Friends Marie and Alex (De France and Maiwenn) drive into the remote countryside to visit Alex's mother, father and little brother (Pellea, Finti and Pascu). But shortly after arriving, a vicious madman (Nahon) attacks the isolated farmhouse, violently murdering everyone he finds except Alex, who's bundled into the van so he can deal with her later. Meanwhile, Marie has managed to hide, and it's up to her to rescue Alex. But this ruthless killer is always a step ahead of her.
  Aja and Levasseur (who also designed the film) make expert use of just about every horror movie element imaginable--creepy cornfield, shower and shower curtain, toilet cubicles, barking dog, squeaky hinges, slatted closet doors, glimpses in mirrors, ghost story references, a sinister truck, foreboding dreams, scantily clad girls in jeopardy, slow-witted cops, straight razor (but not a switchblade) and even a chainsaw! Not to mention several red herrings and "He's not dead!" moments. All of this adds up to a thoroughly effective thriller full of nearly unbearable suspense--some scenes are very hard to watch, since extreme violence from the beginning tells us to expect absolutely anything. In this way, the film is like a pure, stripped-down experimental horror film without any other point. And as such it works brilliantly. The problem is that as the story progresses, another theme develops: You begin to feel that the filmmakers really hate women! They're probably just trying to be true to the genre, but this overriding nastiness (much more than simple victimisation) goes way over the line and sours the whole thing. [18 strong themes, extreme violence, language] 22.Jan.04
[Folk Flest Bor i Kina — Most People Live in China]
hovik / nordin
dir Thomas Robsahm, Morten Tyldum, Arild Frohlich, Sara Johnsen,Ingebjorg Torgersen, Terje Rangnes, Magnus Martens, Martin Asphaug, Hans Petter Moland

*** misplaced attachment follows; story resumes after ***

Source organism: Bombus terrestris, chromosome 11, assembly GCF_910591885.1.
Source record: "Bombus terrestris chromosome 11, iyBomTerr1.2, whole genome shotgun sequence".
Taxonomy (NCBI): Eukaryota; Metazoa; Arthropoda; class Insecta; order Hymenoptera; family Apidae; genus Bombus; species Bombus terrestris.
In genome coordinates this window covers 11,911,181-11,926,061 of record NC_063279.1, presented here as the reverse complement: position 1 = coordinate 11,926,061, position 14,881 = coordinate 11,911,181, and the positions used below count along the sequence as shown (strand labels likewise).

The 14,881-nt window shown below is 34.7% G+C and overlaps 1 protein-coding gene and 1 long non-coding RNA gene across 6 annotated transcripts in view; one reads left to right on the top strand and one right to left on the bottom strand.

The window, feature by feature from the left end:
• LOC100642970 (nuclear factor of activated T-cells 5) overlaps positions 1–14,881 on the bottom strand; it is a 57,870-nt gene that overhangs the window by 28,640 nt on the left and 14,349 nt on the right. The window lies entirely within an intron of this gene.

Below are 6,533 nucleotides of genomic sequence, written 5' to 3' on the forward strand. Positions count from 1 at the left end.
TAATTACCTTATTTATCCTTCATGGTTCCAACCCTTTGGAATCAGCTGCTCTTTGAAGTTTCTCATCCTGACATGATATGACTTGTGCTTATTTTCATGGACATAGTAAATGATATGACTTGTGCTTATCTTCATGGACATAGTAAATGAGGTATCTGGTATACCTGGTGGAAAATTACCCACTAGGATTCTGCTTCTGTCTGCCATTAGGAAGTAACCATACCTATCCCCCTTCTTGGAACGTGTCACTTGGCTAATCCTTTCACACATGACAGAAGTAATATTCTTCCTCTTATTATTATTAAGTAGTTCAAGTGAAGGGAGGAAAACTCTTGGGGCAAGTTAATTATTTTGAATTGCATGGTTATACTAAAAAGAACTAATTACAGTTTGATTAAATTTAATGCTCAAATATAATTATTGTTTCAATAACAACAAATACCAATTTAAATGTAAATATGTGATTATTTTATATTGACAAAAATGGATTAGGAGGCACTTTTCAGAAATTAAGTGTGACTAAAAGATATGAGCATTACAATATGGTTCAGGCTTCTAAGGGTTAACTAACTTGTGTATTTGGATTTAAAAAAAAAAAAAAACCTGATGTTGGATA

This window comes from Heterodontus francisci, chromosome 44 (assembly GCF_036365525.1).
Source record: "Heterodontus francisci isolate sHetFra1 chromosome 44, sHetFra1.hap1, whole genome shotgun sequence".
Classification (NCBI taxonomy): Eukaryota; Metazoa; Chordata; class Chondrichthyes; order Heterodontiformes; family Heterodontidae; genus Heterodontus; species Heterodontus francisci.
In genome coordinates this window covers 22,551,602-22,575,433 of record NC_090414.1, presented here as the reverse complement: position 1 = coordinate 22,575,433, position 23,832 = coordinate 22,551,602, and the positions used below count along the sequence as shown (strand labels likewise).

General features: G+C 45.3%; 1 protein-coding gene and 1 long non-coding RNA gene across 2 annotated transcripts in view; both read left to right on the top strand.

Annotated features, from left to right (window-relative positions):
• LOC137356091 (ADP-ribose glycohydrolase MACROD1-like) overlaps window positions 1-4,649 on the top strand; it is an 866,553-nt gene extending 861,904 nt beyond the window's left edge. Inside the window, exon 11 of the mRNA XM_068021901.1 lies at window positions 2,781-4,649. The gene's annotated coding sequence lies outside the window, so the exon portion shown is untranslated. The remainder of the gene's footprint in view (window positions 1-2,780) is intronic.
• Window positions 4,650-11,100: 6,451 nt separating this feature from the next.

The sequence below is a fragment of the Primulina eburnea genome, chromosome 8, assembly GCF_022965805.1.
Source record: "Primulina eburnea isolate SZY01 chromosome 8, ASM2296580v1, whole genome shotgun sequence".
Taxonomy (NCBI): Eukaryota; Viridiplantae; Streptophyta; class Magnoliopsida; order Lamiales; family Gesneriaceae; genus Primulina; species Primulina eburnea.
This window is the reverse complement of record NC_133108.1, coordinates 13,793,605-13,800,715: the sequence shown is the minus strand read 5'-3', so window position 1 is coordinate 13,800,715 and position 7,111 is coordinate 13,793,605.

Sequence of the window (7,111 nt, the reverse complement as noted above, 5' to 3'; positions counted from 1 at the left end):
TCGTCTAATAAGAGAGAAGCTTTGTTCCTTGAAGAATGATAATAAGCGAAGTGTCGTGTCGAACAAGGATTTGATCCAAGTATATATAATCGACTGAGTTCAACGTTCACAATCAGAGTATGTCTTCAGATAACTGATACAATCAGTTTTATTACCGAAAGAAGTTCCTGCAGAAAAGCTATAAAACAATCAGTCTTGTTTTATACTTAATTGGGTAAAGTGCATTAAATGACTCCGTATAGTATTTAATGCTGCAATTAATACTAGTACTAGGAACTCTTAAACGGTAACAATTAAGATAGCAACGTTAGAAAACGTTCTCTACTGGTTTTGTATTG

scr Thomas Robsahm, Per Schreiner, Kjetil Lismoen, Marion Hagen, Erlend Loe, Harald Rosenlow Eeg, Nikolaj Frobenius
with Trond Hovik, Marit Pia Jacobsen, Sampda Sharma, Sven Nordin, Martin Slaatto, Kristin Skogheim, Gjertrud Louise Jynge, Agot Sendstad, Nils Sletta, Rosa Engebrigtsen Bye, Luis Engebrigtsen Bye, Edvardt Schultheiss, Dani Aso Ahmad, Odd Magnus Williamson, Sverre Anker Ousdal, Lasse Valdal, Marianne Krognes, Ole-Jorgen Nilsen, Elin Sogn
release UK 6.Feb.04 effc • 02/Norway 1h22 4 out of 5 stars
This clever anthology was created to examine the political parties in Norway's 2002 election. Each segment flows easily into the next, bridged by a framing story that holds everything together almost like nine interconnected Twilight Zone episodes--surreal but strongly evocative, with clever twists, vivid characters and something important to say. The connecting bits are set in a petrol garage where the owner (Hovik) dreams of completing his antique airplane, while falling in love with the local mail-lady (Jacobsen) and meeting a succession of passers-by...
  In Most People Change, a man (Nordin) loses literally everything and is left roaming the woods naked while another guy (Slaato) drives off with his wife and son. Some People Miss Home hilariously centres on a workaholic city girl (Skogheim) whose mobile phone is swallowed by a cow. The most touching segment, Most People Want Family, is about a lesbian couple (Senstad and Jynge) trying to keep track of a mischievous Romanian orphan. Most People Need Company sees a retired man (Sletta) helping a team of relationship-obsessed young women get their car back on the road. The chilling Some People Are Blind centres on two kids (Rosa and Luis Engebrigtsen Bye) in a scam involving donations for children in Africa. Most People Need Love is about two young men, one of whom (Williamson) exerts complete control over the other (Schultheiss). The ethereal and moving Some People Are Lost follows a man (Ousdal) driving through the night, trying to rediscover who he really is. And Most People Don't Care tracks a cheery group of retired workers on a mountain hike, where they encounter a woman (Sogn) sinking in a bog.
  Not one of these stories follows a predictable path--each tightens a screw, highlighting both the power of human nature for good and evil, as well as the cruelties of both fate and a political system that doesn't care. All of the direction and acting is first-rate; it looks absolutely beautiful and is packed with memorable, moving characters as well as references to other films. And while the political parties artfully portrayed in each segment will be unfamiliar to foreign audiences, the film has a universal message of hope amid frustration that applies to everyone. Especially in an American election year! [themes, nudity, language] 21.Jan.04
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© 2004 by Rich Cline, Shadows on the Wall